Species on the move: a quick look among continents

Andrew Farnsworth The Cornell Lab Apr 29, 2019

European Bee-eater. D Dumas/Macaulay Library. eBird S55044472

Migration is well under way across the globe, and the team thought it would be fun to take a quick look at a few species on the move!

We made the interactive maps below made with eBird data, originally unveiling these in 2017. They give us a bird’s-eye view of migration in progress. Look to the legend in the bottom right of the map below showing the date to see which progression line associates with which date. Also note that you can use the sliding circles in the “Days Ago” legend to see how the progression of migration for this species has changed over the last 30 days.

Species on the Move, Global Edition!

Sorely and sadly lacking from the avifauna of the Americas (the usual geographic focus of BirdCast research for various reasons) European Bee-eater is on the move on the move across Europe! Some nice pulses of arrivals have occurred on the Iberian Peninsula, as well as a number of points to the east of the region. Birders, get out there are fill in the gaps in space to tell us highlight more arrivals of this colorful migrant.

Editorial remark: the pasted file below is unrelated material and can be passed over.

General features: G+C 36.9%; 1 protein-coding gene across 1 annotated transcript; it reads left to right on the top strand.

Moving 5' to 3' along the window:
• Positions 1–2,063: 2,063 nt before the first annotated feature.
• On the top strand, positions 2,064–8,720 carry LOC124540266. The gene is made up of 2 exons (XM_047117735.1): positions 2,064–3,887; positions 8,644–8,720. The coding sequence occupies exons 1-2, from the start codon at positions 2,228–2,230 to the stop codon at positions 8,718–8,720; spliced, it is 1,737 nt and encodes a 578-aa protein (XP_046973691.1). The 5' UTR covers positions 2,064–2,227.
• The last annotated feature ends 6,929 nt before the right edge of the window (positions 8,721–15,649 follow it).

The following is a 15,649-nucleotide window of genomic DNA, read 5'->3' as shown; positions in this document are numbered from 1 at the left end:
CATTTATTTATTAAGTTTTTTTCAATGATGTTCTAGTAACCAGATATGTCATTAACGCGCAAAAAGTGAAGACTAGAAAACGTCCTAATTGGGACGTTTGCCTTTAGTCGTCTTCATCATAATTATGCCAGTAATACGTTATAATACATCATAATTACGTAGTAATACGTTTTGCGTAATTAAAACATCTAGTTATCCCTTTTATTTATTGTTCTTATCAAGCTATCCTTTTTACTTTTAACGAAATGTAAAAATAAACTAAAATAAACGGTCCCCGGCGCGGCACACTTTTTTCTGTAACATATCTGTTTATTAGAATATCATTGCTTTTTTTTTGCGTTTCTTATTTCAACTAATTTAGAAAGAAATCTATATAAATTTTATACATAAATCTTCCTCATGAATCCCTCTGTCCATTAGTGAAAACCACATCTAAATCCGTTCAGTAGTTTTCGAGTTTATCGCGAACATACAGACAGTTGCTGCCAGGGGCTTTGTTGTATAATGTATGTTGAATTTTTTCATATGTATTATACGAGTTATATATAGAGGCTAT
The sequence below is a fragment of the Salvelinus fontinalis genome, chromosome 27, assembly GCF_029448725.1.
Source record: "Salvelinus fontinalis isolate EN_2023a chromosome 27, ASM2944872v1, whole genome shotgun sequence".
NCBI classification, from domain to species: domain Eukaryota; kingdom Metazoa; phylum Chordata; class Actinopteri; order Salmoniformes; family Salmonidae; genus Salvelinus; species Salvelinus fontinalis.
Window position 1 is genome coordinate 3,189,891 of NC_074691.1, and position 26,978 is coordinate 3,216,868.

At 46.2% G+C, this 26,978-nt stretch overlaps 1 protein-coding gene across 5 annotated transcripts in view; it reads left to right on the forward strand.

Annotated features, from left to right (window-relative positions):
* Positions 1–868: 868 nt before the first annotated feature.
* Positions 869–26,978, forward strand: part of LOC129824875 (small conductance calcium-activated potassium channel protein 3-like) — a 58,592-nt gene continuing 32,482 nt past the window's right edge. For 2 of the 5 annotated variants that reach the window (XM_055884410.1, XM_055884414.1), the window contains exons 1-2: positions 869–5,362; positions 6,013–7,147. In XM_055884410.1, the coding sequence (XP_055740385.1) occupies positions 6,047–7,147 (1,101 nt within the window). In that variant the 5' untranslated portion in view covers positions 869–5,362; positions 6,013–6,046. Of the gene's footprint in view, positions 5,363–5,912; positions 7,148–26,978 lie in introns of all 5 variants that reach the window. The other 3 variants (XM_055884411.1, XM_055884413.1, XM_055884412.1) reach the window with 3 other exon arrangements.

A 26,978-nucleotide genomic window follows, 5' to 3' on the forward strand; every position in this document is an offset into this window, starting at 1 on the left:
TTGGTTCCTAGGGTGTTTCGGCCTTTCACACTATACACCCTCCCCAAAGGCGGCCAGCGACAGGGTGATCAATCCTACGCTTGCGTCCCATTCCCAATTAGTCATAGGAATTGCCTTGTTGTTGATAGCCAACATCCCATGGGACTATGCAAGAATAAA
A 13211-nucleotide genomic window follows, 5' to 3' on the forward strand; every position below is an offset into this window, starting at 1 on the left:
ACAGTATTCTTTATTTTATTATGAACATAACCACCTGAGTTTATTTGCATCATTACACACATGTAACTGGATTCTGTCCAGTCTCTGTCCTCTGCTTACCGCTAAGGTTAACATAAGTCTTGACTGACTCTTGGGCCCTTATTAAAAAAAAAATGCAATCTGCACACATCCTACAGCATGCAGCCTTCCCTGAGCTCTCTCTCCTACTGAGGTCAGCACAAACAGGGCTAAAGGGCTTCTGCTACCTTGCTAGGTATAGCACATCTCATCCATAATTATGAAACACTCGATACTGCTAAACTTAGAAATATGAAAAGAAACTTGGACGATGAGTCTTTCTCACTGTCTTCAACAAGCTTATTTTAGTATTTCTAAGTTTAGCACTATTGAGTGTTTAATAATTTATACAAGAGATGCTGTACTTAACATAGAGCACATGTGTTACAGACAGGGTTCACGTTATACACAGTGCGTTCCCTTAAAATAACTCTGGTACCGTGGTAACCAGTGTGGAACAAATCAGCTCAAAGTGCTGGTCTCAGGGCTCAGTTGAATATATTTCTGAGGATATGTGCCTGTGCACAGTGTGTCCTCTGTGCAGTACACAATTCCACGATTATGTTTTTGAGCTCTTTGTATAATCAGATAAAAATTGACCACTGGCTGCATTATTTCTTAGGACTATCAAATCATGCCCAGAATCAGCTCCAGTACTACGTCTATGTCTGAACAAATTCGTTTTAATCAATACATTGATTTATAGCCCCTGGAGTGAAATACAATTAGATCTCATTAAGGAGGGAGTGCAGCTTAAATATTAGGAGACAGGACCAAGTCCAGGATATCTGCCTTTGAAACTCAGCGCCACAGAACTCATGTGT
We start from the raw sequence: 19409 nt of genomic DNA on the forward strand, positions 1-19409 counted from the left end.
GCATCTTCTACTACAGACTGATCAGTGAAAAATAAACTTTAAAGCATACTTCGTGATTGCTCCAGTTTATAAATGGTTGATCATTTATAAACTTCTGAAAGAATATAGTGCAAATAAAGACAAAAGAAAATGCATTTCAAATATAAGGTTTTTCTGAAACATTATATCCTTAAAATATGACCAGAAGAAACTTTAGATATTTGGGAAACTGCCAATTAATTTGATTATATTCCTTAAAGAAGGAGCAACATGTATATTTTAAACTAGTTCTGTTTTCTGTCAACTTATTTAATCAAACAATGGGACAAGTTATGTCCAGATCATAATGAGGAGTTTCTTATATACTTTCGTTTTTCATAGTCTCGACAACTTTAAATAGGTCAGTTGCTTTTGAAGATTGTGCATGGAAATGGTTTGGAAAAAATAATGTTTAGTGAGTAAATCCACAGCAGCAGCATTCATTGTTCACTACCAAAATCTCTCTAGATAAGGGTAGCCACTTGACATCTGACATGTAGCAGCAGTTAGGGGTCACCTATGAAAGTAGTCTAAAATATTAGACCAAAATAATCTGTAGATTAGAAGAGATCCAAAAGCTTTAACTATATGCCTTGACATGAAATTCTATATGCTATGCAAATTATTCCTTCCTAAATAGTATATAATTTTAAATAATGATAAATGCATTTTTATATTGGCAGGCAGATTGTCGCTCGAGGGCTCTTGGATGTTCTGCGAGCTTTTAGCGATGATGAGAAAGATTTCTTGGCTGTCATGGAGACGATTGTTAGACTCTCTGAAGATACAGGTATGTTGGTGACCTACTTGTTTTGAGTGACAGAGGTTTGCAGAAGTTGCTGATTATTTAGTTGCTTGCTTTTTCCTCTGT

Another amazing aerialist is the insectivorous Common Swift. This species is on the move as well, welcome back to the continent…Check out the locations of sightings in the last week, with increasing numbers apparent in many areas from a diverse array of locations across Europe.

Common Swift. M Mandel/Macaulay Library. eBird S55089285.

And let’s take a look across the globe at the movements of a widespread species, or several closely related widespread species, depending on your perspective… Whimbrel. This map certainly has many gaps where additional observations would clarify the timing and position of the migration wave, so let this be further inspiration for more birding and eBirding!

Whimbrel (European). J Kennerly/Macaulay Library. eBird S55123968.

Stay tuned, there is much more migration to come. Happy birding!